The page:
Understanding SCIDEP

01 October 2009 Francois Tranter, Momentum

From 1 September, the new standardised SCIDEP definitions officially form part of all South African life insurance companies' marketing material and should appear on their websites.

The FSB and the Competition Commission have given the go-ahead to standardise certain disclosures to consumers regarding when critical illness products will pay out. The resulting SCIDEP critical illness initiative takes the form of a "disclosure grid" underpinned by standard medical definitions to which companies refer to when they make the required disclosures and when a claim is assessed. The grid and the definitions were developed by members of the Standardised Critical Illness Definitions Project (SCIDEP) committee.

Impact on the market

Given the complex nature of critical illness definitions and the difficulty of performing comparisons between these benefits, insurers should fully support this initiative. However, one should also be concerned that the extent and impact of SCIDEP is not fully understood. To base a decision on which critical illness benefit to buy on the SCIDEP definitions only, could be a serious mistake with serious consequences for clients and financial advisors alike.

SCIDEP requires that every critical illness benefit is benchmarked against a set of definitions for the four most common critical illnesses, namely cancer, heart attack, stroke and coronary artery bypass graft. It is important to bear the following two matters in mind:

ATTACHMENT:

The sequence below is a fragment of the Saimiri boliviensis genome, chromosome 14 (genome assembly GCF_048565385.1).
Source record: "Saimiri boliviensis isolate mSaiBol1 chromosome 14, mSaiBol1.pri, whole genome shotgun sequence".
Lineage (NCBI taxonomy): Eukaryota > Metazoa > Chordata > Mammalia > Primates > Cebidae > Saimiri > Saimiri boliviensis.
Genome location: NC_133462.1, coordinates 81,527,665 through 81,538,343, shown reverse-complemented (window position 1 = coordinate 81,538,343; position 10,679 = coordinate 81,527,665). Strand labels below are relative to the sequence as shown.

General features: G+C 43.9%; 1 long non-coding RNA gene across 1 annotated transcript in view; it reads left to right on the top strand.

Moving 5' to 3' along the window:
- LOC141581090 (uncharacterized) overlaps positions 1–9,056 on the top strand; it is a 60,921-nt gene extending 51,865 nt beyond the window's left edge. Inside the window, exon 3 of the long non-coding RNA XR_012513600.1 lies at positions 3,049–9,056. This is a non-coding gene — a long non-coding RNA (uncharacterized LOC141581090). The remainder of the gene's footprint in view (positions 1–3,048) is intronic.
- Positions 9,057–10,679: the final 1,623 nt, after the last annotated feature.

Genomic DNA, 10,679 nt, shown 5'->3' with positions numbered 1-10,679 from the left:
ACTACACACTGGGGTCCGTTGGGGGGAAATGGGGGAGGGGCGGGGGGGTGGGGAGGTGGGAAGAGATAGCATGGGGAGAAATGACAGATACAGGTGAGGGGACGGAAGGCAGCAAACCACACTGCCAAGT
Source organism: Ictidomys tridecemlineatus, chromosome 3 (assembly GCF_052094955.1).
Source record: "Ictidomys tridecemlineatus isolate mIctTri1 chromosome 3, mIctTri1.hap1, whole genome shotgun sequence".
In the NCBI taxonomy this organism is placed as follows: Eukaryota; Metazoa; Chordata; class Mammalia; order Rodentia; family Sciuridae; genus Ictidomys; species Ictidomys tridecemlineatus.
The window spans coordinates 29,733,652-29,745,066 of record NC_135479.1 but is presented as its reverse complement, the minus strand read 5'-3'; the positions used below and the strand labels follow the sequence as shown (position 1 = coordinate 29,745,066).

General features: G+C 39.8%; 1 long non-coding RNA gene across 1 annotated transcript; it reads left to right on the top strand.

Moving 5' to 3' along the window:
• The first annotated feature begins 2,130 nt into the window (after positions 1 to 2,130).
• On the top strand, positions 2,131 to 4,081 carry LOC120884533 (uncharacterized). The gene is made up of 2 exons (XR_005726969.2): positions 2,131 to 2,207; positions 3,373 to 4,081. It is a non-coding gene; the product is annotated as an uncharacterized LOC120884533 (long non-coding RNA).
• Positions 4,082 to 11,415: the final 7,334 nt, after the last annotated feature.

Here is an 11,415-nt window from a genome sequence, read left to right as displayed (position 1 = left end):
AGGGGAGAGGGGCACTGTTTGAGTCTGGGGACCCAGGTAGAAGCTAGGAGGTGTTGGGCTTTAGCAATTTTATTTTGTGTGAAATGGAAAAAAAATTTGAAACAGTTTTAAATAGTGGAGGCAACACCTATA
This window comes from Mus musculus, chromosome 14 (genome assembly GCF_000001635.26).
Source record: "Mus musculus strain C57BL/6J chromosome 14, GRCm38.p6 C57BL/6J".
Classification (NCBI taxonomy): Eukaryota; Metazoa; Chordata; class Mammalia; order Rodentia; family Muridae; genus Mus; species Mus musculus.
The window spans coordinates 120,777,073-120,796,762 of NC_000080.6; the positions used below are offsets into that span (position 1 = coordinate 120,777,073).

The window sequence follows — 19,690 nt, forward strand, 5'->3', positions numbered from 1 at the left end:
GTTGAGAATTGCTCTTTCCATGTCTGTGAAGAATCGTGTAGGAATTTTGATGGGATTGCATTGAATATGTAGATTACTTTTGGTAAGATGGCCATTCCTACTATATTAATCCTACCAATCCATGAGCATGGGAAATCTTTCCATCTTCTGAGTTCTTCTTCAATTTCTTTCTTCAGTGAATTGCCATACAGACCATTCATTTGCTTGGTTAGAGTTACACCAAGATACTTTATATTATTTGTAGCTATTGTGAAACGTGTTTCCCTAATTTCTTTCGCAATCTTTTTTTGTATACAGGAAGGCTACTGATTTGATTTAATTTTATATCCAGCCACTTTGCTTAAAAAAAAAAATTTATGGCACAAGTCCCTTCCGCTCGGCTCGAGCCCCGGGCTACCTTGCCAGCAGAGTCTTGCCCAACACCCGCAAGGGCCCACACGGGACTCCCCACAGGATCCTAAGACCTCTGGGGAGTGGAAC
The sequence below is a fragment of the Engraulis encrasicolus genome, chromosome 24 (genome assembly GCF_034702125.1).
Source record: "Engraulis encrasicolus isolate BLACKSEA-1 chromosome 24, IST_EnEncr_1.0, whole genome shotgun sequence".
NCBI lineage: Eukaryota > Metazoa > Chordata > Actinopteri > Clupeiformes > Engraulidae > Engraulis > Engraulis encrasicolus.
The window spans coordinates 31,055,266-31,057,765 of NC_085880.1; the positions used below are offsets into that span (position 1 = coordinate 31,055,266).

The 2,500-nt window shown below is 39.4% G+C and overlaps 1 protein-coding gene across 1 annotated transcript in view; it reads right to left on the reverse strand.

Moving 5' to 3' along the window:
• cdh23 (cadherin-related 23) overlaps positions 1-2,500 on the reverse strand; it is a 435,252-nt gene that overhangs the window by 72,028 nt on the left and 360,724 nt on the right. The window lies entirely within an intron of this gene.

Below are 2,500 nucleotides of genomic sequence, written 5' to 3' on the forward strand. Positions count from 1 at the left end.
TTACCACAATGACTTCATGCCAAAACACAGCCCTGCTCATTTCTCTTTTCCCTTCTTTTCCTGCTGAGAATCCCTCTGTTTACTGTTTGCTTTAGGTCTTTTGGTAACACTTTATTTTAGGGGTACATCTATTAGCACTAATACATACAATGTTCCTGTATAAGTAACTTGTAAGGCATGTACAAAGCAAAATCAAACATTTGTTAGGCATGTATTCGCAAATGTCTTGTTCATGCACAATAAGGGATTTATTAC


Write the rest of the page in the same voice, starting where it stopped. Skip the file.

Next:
* SCIDEP is NOT a set of standardised critical illness definitions, and companies are therefore not forced to change their current definitions.

* Critical illness benefits in the market may pay out for many severe conditions not covered by the SCIDEP definitions. Therefore, when comparing critical illness benefits in the market, SCIDEP, although it has definitely simplified this process, is not the only factor to be taken into account.

Outside the definitions

To illustrate this point, consider the following example. Momentum expects that their Elevated Comprehensive Critical Illness Benefit will pay approximately 25% of claim amounts outside of the SCIDEP definitions (based on international and local reinsurance data).

When considering the number of claim events, this difference is even more exaggerated, with between 30% and 40% of claim events lying outside of the SCIDEP definitions. This means that a client has a 30% to 40% chance of suffering from an illness that is not covered under the SCIDEP definitions. The impact that these conditions have on the client's lifestyle can be as significant as the four conditions covered in SCIDEP.

Examples of claims outside of SCIDEP definitions include 100% payments for various heart procedures, heart failure, Alzheimer's and Rheumatoid Arthritis and 25% payments for reversible stroke, numerous organ procedures and more. The claims criteria for these illnesses vary between life companies and some may not cover many of these illnesses.

The focus SCIDEP places on 100% payout levels also should not deviate from the fact that many clients may prefer a more cost-effective critical illness solution that pays in line with the severity of the critical illness condition.

Not the be-all-and-end-all

SCIDEP is therefore definitely not the "be-all-and-end-all" of critical illness comparisons. There are other factors than 100% payout levels to consider, including the "structure" of the benefit, how the "non-SCIDEP" definitions compare between different companies, and how the companies deal with changes to their benefits.

Although the introduction of the SCIDEP definitions will assist in some way to make comparisons between critical illness benefits easier, financial advisors may face significant advice risk if this is the only factor taken into account.

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